You never get a second chance to make a first impression, but you also never get a second chance to leave a last impression.
So it's disappointing that, with so many great achievements this season, the Soldotna and Kenai Central hockey teams left a negative last impression.
Both teams did some great things this year. The Stars notched the school's first undefeated record in North Star Conference play, while the Kardinals won their first region tournament title.
The Stars opened the Alaska School Activities Association State 4A Hockey Championships with an unforgettable game, putting together one of the greatest team efforts I've ever seen before losing to eventual runner-up Dimond in four overtimes. The Kardinals were leading East 3-2 late in the second period before the Thunderbirds rallied to win.
But it's not how you start, it's how you finish.
The Stars finished in the consolation bracket semifinals with a loss to Chugiak that included a 10-minute misconduct call, a game disqualification and a pair of five-minute majors among the Stars' 46 minutes of penalties. Keep in mind that a regulation high school game is only 45 minutes long, and that in the 1 hour, 11 minutes and nine seconds the Stars played the night before against Dimond, they picked up just two penalties for four minutes.
Said Soldotna defenseman Keith Herring: "After we were down, we still wanted to make a statement, but, of course, we didn't want it to be a negative statement. We needed less penalty minutes and more shots on goal and goals."
The Kardinals advanced through the consolation semifinals to play in the fourth-place game, but, with his team trailing in the third period, a Kenai player jumped on a Chugiak player, started a fight and got himself ejected from the game. This came after that same player accounted for a good chunk of Kenai's second-period penalty problems in the semifinal by drawing a 10-minute misconduct penalty.
Said Kenai coach Brian Gabriel Sr. of Saturday's behavior: "Let's just say I wasn't happy with it. It wasn't a reflection of the rest of the boys on the team, the coaches, or the program."
That's the kicker, though. Both teams had seasons to remember, but teams are judged by their performance on their biggest stage, whether it be a region tournament, or the biggest stage the state has to offer, the state championships.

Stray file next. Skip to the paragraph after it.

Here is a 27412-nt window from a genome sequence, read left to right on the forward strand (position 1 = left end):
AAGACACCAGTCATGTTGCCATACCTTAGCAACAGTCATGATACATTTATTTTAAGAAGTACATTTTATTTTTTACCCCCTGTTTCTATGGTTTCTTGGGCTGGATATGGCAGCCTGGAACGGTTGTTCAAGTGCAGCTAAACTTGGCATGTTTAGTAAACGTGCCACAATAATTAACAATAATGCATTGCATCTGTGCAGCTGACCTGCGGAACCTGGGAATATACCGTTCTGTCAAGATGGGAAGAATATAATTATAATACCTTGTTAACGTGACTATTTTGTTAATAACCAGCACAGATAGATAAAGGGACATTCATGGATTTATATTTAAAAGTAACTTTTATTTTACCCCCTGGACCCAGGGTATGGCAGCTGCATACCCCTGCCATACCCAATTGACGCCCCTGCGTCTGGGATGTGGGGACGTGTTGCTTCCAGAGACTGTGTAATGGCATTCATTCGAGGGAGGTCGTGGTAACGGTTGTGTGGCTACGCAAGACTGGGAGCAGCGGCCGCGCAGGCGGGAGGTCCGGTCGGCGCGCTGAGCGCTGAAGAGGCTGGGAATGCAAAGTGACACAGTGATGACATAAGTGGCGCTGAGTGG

And while it can be difficult to pick out every great individual play when considering a great team effort, it's real easy to pick out the plays that detract from that effort.
It would be easy just to write off the behavior, particularly in the hockey environment where boys will be boys, it's a rough-and-tumble game and there's a ton of testosterone flowing in a culture of machismo. At higher levels, fighting is part of the game, and the crowd certainly didn't turn away in disgust during Saturday's altercation.
But high school athletics, while extracurricular, are as much a part of a well-rounded education as is everything learned in the classroom -- where boorish behavior isn't tolerated. Part of high school hockey is learning how to control the intense emotions of the game, how to turn it on for a minute-long shift, then turn it off when it's time to give the next line a chance.
It's unfortunate that a few bad apples would detract from the season-long effort of the rest of the team, especially considering the effort Gabriel Sr. and Soldotna coach Pat Nolden put in to teach their charges to play with both discipline and class.
In fact, after a game earlier this season in which the Kardinals were whistled for seven penalties for 14 minutes while their opponent, Palmer, picked up 13 for 53 minutes, players boasted that Kenai had a reputation for staying disciplined, even in difficult situations.
And Nolden has gone above and beyond what is required under high school rules to enforce discipline on his squad, benching players that need a little more time to reflect on improper actions.
Of course, the threat Gabriel Sr.'s infamous no-puck practices or the prospect of spending a game on the bench aren't as much of a deterrent for a senior who will be done with the program once the final whistle blows, leaving the team's coaches and underclassmen to clean up any sullied reputations when next year's season rolls around.
So, how does it all fit together? Was a sterling season ruined by the actions of a few?
I don't think Kenai and Soldotna should spend too much time worrying about a handful of stupid mistakes in the context of a whole season. After all, no matter what happened in the next game, that opening-round battle against Dimond was one for the ages. There's no way to tarnish that. And there's no taking away the dedication and effort that paid off with the Kardinals' first region title.
Soldotna deserves every accolade it gets for its undefeated NSC season, as do the Kardinals for their run through the region tournament and their success in the state competition.
At the same time, the incidents shouldn't be entirely erased from memory. As Kenai sophomore Micah Lillard said, "Our seniors showed us anything is possible, if we work hard enough."
A few of those seniors also showed what happens when you stop working hard, and that's a lesson that shouldn't be forgotten.
This column is the opinion of reporter Will Morrow. E-mail comments to firstname.lastname@example.org.
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